The superbug C. difficile has sharply declined in British hospitals over the last decade due to restrictions in the use of antibiotics rather than stricter hygiene, researchers said.
Overuse of broad-spectrum antibiotics such as ciprofloxacin allowed the drug-resistant bug to flourish, they reported in The Lancet Infectious Diseases, a medical journal.
When other bacteria in the gut are killed off by these antibiotics, the more deadly and resistant C. difficile has more room for rapid growth, they found.
Clostridium difficile, or C. diff, causes symptoms ranging from diarrhoea to life-threatening inflammation of the colon.
It typically affects older adults, and is associated with exposure to hospitals and health-care facilities.
More than half-a-million infections occur every year in the United States, including about 15,000 fatalities.
In Britain, the number of reported cases increased steadily from 1990 to 2007, when public concern prompted government action.
"Alarming increases in UK hospital infections and fatalities caused by C. difficile made headline news during the mid-2000s and led to accusations of serious failing in infection control," said co-author Derrick Cook, a professor at the University of Oxford.
Lack of hygiene and improper use of antibiotics were both suspected of playing a role.
A high-profile campaign to "deep clean" hospitals was undertaken, along with a newly restrictive policy on the use of so-called fluoroquinolone antibiotics in hospitals.
The campaign worked, with the number of infections in Britain dropping by 80 percent over the next 10 years.
But it remained unclear which of the two measures played the greater role.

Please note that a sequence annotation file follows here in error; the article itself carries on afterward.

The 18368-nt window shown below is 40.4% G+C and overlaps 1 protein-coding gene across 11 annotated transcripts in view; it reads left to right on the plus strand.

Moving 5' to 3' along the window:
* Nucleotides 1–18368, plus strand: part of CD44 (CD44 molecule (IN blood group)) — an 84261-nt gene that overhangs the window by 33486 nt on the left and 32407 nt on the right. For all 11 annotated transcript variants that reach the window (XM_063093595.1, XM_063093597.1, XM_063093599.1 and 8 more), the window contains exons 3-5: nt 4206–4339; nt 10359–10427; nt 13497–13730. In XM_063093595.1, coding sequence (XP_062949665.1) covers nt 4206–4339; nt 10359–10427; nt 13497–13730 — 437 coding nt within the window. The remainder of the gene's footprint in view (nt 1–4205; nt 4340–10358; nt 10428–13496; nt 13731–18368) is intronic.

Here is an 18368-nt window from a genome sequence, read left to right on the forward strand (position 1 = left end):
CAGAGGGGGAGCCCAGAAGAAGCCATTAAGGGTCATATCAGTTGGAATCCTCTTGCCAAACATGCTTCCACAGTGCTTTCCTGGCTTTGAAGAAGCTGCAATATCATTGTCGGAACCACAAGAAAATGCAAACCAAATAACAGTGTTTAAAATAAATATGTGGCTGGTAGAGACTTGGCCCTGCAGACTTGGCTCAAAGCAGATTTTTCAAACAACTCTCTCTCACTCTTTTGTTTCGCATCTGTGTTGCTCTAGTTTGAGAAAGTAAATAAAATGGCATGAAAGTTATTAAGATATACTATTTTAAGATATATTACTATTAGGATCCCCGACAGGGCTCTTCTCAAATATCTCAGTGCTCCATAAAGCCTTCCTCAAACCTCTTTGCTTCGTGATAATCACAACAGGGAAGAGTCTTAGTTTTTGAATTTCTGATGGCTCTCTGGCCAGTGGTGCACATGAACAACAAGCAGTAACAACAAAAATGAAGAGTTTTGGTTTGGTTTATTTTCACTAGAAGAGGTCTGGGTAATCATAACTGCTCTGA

To find out, Crook and colleagues analysed data on the number of C. difficile infections, and the quantity of antibiotics used, both in hospitals and by general practitioners.
The also sequenced the genomes of 4,000 different strains of the bacteria to figure out to which antibiotics they were resistant.
They concluded that the C. difficile epidemic was the unintended consequence of intensive use of the fluoroquinolones.
When this class of antibiotic was reduced, only the C. difficile bugs resistant to fluoroquinolones went away.
While hand hygiene to control the spread of disease remains essential, expensive deep cleaning on a routine basis was unnecessary, they said.
The findings are relevant to the United States, where prescription of this family of antibiotics "remains unrestricted," Crook said.
Other countries should take note as well, added co-author Mark Wilcox, a professor of microbiology at the University of Leeds.
"Bugs similar to C. difficile that affected the UK have spread around the world, and so it is plausible that targeted antibiotic control could help achieve large reductions in C. diff infections in other countries," he said in a statement.